UPDATES & ANALYSIS

8.27

Iowa Supreme Court 2019-20 term review: A year of historic challenges

by Rox Laird | August 27, 2020

The Iowa Supreme Court’s 2019-20 term was marked by change and disruption. Change came with the appointment of two new justices and the selection of a new chief justice. Disruption came with the coronavirus outbreak that suspended oral arguments and closed the Judicial Branch Building to the public.

The 102 decisions turned out by the Court during the nine-month term that ended June 30 were actually the work of six differently constituted Courts.

The term began in September with a full complement of seven justices: Chief Justice Mark Cady and Justices Edward Mansfield, Brent Appel, David Wiggins, Thomas Waterman, Susan Christensen, and Christopher McDonald. Governor Reynolds appointed Justice McDonald in the previous term to fill the vacancy from the late Justice Daryl Hecht’s retirement.

On November 15, 2020, the Court was shaken by the unexpected death of Chief Justice Cady, and the Court consisted of six justices with Wiggins as Acting Chief Justice. In February, Christensen was selected to become Chief Justice, and Dana Oxley was appointed to replace the late Chief Justice Cady. In May, Matthew McDermott joined the court following the retirement of David Wiggins.

The Covid-19 outbreak and the changing cast of justices forced the Court to do some last-minute reconfiguration of its docket: Oral arguments ended in March, resulting in several cases submitted without oral argument, and 34 of those cases were resubmitted after Justices Oxley and McDermott joined the Court late in the term. One case was held over until the next term.

When the Court was operating with six justices, it was evenly divided on three cases. In those cases, the decisions of the District Court were “affirmed by operation of law.”

Given these changes and disruptions, it is hard to draw many meaningful conclusions from this term’s statistics, but there are some worth noting:

Justice Appel was the most prolific author on the Court, writing 44 opinions. Although Appel wrote 11 majority opinions for the Court, he wrote 33 separate opinions where he expressed disagreement with the majority or wrote to amplify an issue.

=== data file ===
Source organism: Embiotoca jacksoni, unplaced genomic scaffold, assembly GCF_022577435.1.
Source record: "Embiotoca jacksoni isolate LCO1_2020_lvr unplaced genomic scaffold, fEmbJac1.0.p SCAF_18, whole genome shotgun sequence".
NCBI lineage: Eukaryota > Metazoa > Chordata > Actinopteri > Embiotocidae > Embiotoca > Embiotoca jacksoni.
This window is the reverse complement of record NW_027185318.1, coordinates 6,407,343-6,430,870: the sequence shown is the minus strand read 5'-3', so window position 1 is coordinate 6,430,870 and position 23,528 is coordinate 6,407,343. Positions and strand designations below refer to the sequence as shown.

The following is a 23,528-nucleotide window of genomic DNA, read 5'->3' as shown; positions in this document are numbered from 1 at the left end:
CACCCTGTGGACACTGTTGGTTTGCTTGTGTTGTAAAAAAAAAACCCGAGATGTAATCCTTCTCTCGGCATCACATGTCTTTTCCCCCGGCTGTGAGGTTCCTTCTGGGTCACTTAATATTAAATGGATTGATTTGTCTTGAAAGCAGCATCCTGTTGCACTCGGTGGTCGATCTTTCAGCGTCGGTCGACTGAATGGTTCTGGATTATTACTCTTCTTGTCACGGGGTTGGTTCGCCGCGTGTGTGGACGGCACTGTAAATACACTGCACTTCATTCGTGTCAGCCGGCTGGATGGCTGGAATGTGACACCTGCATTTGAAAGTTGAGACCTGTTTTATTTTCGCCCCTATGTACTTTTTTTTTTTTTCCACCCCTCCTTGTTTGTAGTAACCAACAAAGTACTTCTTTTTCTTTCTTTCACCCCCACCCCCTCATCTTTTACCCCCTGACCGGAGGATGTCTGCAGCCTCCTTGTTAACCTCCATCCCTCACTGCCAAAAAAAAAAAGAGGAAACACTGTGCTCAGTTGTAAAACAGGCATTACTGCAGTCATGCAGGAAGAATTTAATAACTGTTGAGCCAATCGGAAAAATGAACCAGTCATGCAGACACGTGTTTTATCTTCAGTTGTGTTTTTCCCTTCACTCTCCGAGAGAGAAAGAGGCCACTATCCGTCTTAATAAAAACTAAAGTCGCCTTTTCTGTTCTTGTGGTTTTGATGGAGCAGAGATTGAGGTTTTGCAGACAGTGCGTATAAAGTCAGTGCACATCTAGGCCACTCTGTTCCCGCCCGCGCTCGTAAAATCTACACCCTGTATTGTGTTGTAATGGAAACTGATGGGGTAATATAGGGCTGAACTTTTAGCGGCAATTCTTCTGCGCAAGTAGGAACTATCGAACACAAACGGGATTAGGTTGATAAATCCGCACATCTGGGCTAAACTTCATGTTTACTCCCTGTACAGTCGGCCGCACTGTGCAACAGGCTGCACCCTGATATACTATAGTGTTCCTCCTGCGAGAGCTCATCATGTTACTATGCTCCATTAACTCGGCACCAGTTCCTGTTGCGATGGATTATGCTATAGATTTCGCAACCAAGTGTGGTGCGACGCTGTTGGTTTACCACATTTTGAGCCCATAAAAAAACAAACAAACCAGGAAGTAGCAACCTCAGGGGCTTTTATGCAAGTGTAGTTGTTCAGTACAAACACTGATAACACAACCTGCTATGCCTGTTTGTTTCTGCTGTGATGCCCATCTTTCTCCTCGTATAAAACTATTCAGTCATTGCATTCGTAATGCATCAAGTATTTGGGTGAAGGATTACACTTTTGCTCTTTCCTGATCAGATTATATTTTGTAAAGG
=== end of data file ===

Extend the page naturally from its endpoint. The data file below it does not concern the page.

Justice Mansfield wrote 24 majority opinions, the most of any justice, followed by Chief Justice Christensen and Justice Waterman, each of whom wrote 17 majority opinions.

Chief Justice Christensen was the only member of the Court throughout the entire term who authored no dissenting or concurring opinions (though she joined some written by others).

The justices were in unanimous agreement on 71 of the term’s decisions. In the non-unanimous decisions, some patterns are revealed in the accompanying tables of which justices are most likely to agree or disagree with their colleagues.

The last table shows the agreement among the justices, with the Court as now fully staffed during the last two months of the term, Chief Justice Christensen and Justices Waterman and Mansfield were most frequently allied—90% or more of the time. In contrast, Appel agreed with Christensen, Waterman and Mansfield in less than a third of the divided decisions.

A clearer picture of how the individual justices will line up will come when they begin hearing cases next term. That begins with the first oral arguments, which are scheduled for September 16 and 17. The question, however, is whether that argument—and subsequent arguments—will be conducted in person or virtually as the pandemic lingers.

Statistics compiled by Holly Mitchell, Nyemaster Goode.

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